A four-year, multi-location study aims to find organic soybean varieties suited for Ontario and Manitoba.
The study, funded through the Canadian Agricultural Partnership (CAP), will help find varieties better to grow under organic conditions.
“There is still strong demand,” said Rob Wallbridge, organic specialist with Thompsons Limited. Wallbridge was joined by a number of fellow Thompsons staff members in hosting a lunchtime session about crop marketing that wasn’t officially tied to the 38th annual edition of the Guelph Organic Conference, but served for a few dozen attendees as a break from Saturday’s intensive workshops.
Wallbridge showed graphs suggesting overseas imports of organic corn and soybeans into the United States peaked in 2016. Subsequently, those imports dropped off significantly due to a crackdown on fraudulent organic claims. Prices and demand for North American product rose, and in the case of corn, U.S. organic growers responded by increasing domestic production by 43 per cent from 2017 to 2018.
Uncertain demand means Thompsons can’t yet pinpoint a contract offer for 2019 organic corn Last year’s offer, determined in the early spring, ended up at $12 per bushel delivered to Mitchell. Wallbridge said the company is confident enough about food-grade organic soybeans to now offer 2019 contracts of $29 per bushel delivered to Hensall or Kent Bridge.
University of Guelph Plant Agriculture Professor Ralph Martin, speaking earlier in the day on Saturday, Jan. 26, offered an assessment that organic soybean growers should expect an average yield of 31 bushels per acre, with several growers recording yields well in excess of that average. At those prices, even taking into account increased fuel use for early-stage finger weeding and later-stage inter-row cultivation, as well as increased recommended seed count (generally about 300,000 per acre, which is more than recommended for conventional, although this can change based on row width), the economics are definitely favourable.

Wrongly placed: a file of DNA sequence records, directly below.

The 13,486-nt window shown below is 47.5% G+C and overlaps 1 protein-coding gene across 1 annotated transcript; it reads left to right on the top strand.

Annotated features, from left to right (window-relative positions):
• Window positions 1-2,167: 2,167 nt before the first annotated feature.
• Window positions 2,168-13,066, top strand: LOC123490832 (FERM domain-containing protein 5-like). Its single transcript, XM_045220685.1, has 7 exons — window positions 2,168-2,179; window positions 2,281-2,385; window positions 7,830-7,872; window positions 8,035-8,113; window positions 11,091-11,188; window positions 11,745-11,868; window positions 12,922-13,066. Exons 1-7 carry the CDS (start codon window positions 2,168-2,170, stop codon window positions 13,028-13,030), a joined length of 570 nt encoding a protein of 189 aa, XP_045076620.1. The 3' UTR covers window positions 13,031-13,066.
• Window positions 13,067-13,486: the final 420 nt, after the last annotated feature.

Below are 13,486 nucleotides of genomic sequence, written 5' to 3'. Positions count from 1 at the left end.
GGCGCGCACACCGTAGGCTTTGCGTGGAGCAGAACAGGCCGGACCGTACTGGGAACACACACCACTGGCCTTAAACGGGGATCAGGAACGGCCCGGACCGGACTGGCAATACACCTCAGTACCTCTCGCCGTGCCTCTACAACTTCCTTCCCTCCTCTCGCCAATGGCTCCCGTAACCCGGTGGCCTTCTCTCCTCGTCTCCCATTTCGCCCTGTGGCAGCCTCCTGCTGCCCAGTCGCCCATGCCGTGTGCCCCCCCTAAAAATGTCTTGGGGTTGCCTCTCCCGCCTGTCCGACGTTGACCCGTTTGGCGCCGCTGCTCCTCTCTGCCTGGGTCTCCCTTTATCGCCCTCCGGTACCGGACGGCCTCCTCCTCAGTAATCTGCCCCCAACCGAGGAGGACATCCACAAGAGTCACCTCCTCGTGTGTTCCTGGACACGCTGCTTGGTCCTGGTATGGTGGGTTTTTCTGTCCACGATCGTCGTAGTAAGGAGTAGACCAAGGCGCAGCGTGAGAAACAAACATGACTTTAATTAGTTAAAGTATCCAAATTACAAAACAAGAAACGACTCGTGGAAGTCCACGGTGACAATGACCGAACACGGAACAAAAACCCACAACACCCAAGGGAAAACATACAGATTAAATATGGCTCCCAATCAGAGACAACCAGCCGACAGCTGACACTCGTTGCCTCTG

Martin presented on the agronomics of organic soy, noting that with no seed treatments allowed, “we have to make sure that, when we do plant, it needs to be warm enough for them to jump out of the ground and get ahead of the weeds.”
Conference attendees learned about the CAP-funded variety trials just prior to Martin’s presentation, as his Plant Agriculture counterpart, Professor Istvan Rajcan, outlined findings from graduate student Torin Boyle’s two-site assessment of the suitability of existing soybean cultivars for organic production in southwestern Ontario’s 2,600 corn heat unit range.
Boyle’s study ran in 2014 and 2015, with 30 varieties of soybeans grown under conventional management on the university’s Elora research station in the first year, and those same varieties grown under organic management at the de Groot farm near Moorefield. The second year, 33 varieties were grown at each location.
Rajcan said that faster canopy closure for better weed control, a larger root mass and greater nutrient uptake of N by the nodules are important traits for success under organic management.
Also striking was a high degree of “crossover effect” when comparing how varieties fared conventionally versus organically, especially in 2015. As an example, Rajcan cited OAC Calypso, which ranked first out of 33 varieties in Elora but did very poorly in Moorefield — ranking 29th out of 33.
“Our trials were limited in scope; we realize that,” Rajcan said. Still, Boyle’s study does indicate “there’s not a guarantee that your variety that you’ve selected on an organic farm will perform consistently year after year.” And the results also, he suggested, “obviously warrant further exploration.”
And now, thanks to the CAP funding highlighted by Rajcan at his Organic Conference session, the foundation for such a program could be laid. The study, under the auspices of the Organic Science Cluster, will run through 2022 at multiple locations in Ontario and Manitoba.
Rajcan said there are approximately 150 farmers growing organic soybeans in Ontario.